SF State News {University Communications}

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Update on Budget and State University Fee

Note: the following e-mail was sent on 11/15/10 to all students, faculty, and staff.


Dear colleague:

I am sharing with you a version of an e-mail that I sent to all students yesterday. It contains information that I am sure is of interest to each of you – and a call to action that none of us can ignore. I look forward to working with you again this year as we address the dual priorities of operating successfully within a restrictive budget and making the case among elected officials for increased funding.

Dear student:

Last month, I wrote you with the good news that the newly passed California budget included an increase of $365.6 million for the California State University -- a partial restoration of the cuts we have taken in the last several years. Yet that budget lacked one key allocation the CSU had requested: funding equal to a five percent State University Fee (SUF) increase -- a "buy out" that would spare students. Without that five percent funding, CSU campus budgets were left unbalanced. And so last week the CSU Board of Trustees most reluctantly approved a five percent fee increase, effective spring 2011, as well as a potential 10 percent increase for the 2011-2012 academic year. I say "potential" because the board will work hard to persuade the California Legislature to provide enough funds to "buy out" the fee increase.

I know that this midyear fee raise will be difficult for many of you. Even though financial aid will increase along with the SUF, many of you will struggle to cover your educational and personal bills.

Still, you -- and students seeking to enroll at SF State -- are going to get some important, tangible benefits from this increase. A balanced budget will allow us to add more course sections and seats, and to admit additional new students. We currently project that we will offer 300 more sections next spring than we did a year ago and will be able to admit 1,700 to 1,800 more undergraduates, most of them upper-division transfer students. All of you need to be able to get into the classes that will speed you toward graduation, and so we are adding class sections strategically, targeting areas in which we see pent-up demand, so that you can increase your unit load and progress toward graduation.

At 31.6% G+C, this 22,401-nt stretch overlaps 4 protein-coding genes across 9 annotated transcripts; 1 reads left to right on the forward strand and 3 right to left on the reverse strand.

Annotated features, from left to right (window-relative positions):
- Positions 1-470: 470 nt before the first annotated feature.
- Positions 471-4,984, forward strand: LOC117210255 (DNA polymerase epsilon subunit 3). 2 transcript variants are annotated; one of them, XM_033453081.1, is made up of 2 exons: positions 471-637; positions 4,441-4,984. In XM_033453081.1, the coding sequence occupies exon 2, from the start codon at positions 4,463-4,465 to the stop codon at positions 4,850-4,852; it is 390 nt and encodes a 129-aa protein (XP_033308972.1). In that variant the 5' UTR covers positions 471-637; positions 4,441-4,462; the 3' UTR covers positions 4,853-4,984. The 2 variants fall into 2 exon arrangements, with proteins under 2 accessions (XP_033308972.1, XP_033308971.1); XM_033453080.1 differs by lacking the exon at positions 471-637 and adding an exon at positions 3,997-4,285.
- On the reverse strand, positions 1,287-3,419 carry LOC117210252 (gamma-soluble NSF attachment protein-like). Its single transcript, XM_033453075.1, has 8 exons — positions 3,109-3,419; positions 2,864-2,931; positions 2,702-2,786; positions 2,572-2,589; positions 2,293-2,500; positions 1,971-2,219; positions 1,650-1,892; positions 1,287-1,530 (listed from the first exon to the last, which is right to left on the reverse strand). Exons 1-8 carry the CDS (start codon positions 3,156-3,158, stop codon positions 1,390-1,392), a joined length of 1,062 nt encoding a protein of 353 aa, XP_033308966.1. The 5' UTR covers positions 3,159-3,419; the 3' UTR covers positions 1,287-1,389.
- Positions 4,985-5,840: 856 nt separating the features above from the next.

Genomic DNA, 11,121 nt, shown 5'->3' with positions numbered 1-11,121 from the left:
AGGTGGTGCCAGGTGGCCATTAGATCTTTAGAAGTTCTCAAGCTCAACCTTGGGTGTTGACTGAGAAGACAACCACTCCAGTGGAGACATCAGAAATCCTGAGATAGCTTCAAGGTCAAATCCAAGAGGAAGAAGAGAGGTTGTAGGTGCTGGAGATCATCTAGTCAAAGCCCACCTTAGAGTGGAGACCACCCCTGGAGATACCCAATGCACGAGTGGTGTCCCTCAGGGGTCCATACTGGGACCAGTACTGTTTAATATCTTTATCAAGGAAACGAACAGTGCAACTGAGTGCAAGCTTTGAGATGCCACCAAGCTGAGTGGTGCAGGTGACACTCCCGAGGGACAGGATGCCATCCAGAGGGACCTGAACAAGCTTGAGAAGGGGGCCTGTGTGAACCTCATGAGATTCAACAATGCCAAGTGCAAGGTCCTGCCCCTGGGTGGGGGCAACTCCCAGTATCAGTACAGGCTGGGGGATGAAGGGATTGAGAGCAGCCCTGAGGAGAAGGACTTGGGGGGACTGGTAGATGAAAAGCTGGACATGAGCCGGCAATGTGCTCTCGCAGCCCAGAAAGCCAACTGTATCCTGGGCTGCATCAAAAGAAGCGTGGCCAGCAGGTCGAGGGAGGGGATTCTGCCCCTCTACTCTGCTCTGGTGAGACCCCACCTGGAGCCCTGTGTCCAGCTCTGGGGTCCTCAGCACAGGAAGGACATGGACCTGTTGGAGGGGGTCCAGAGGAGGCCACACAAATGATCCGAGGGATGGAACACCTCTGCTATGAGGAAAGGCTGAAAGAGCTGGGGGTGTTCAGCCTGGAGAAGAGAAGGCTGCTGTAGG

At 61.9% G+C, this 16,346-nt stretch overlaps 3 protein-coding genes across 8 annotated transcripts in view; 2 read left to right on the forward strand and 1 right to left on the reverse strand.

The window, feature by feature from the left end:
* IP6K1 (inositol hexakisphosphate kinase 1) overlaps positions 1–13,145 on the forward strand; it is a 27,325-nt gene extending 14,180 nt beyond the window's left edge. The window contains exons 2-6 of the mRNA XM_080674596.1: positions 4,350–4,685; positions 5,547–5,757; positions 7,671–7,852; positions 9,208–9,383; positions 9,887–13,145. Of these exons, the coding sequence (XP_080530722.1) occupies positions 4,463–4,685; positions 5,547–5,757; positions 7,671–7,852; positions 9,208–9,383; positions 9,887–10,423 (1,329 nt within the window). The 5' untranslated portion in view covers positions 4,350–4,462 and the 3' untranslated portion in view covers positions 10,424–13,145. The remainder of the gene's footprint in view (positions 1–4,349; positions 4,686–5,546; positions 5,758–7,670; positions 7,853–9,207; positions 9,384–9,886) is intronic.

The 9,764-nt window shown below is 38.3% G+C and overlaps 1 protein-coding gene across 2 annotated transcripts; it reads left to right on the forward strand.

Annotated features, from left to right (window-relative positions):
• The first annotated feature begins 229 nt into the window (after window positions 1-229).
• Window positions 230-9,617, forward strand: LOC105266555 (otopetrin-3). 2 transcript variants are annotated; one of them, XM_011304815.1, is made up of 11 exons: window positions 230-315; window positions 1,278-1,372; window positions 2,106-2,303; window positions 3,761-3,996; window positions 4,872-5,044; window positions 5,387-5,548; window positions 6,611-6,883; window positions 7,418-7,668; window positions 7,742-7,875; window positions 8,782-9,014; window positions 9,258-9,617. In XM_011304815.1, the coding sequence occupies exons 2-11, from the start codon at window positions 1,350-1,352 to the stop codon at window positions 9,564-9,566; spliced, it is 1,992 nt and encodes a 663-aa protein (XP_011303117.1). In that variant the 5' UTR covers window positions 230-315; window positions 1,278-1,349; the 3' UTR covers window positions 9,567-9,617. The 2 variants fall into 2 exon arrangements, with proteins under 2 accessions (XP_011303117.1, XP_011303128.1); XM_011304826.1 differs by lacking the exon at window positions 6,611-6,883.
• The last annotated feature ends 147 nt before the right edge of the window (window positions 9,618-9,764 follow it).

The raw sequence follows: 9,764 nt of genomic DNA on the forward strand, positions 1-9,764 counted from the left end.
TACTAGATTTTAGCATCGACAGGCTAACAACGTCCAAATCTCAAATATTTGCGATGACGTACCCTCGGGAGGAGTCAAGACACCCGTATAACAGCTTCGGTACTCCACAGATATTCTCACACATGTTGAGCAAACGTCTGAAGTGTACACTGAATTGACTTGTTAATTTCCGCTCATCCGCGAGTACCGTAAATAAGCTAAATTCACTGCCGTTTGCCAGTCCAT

The midyear increase of five percent will go into effect for the spring 2011 semester, and the 10 percent increase for the 2011-12 academic year would become effective for fall 2011. These increases will cost a full-time undergraduate student $105 more for the spring 2011 semester; $444 more for the 2011-12 academic year. Detailed information about spring fees is now available on the Bursar's website: http://www.sfsu.edu/~bursar/

The Board of Trustees chose to authorize a 2011-12 increase this far ahead in order to give students and parents ample notice to plan. But we need not -- and must not -- simply sit still. The 2011-12 CSU Support Budget request approved by the board asks the governor and the legislature to buy out the 10 percent student fee increase with state funds, which would allow the CSU to rescind it. We discovered last spring how effectively we can advocate for higher education. A CSU-wide effort that was developed here at SF State and emulated throughout the system brought a strong coalition of students, faculty, administrators, parents and alumni together to lobby the legislature and governor. And we saw the result: in a year where many state agencies saw major cuts, the CSU received a multi-million dollar increase.

We need to mount such an effort again. You can expect to hear from our Education Budget Advocacy Committee (EBAC), a group led by our Government Relations office and including faculty and staff unions, the Academic Senate, Associated Students leadership, political science faculty and our Institute for Community and Civic Engagement.

Together, we will voice our support for public higher education and let our elected officials know that we are depending on them to help keep the CSU affordable by buying out the 10 percent fee increase scheduled for 2011-12.


-- Robert A. Corrigan, president

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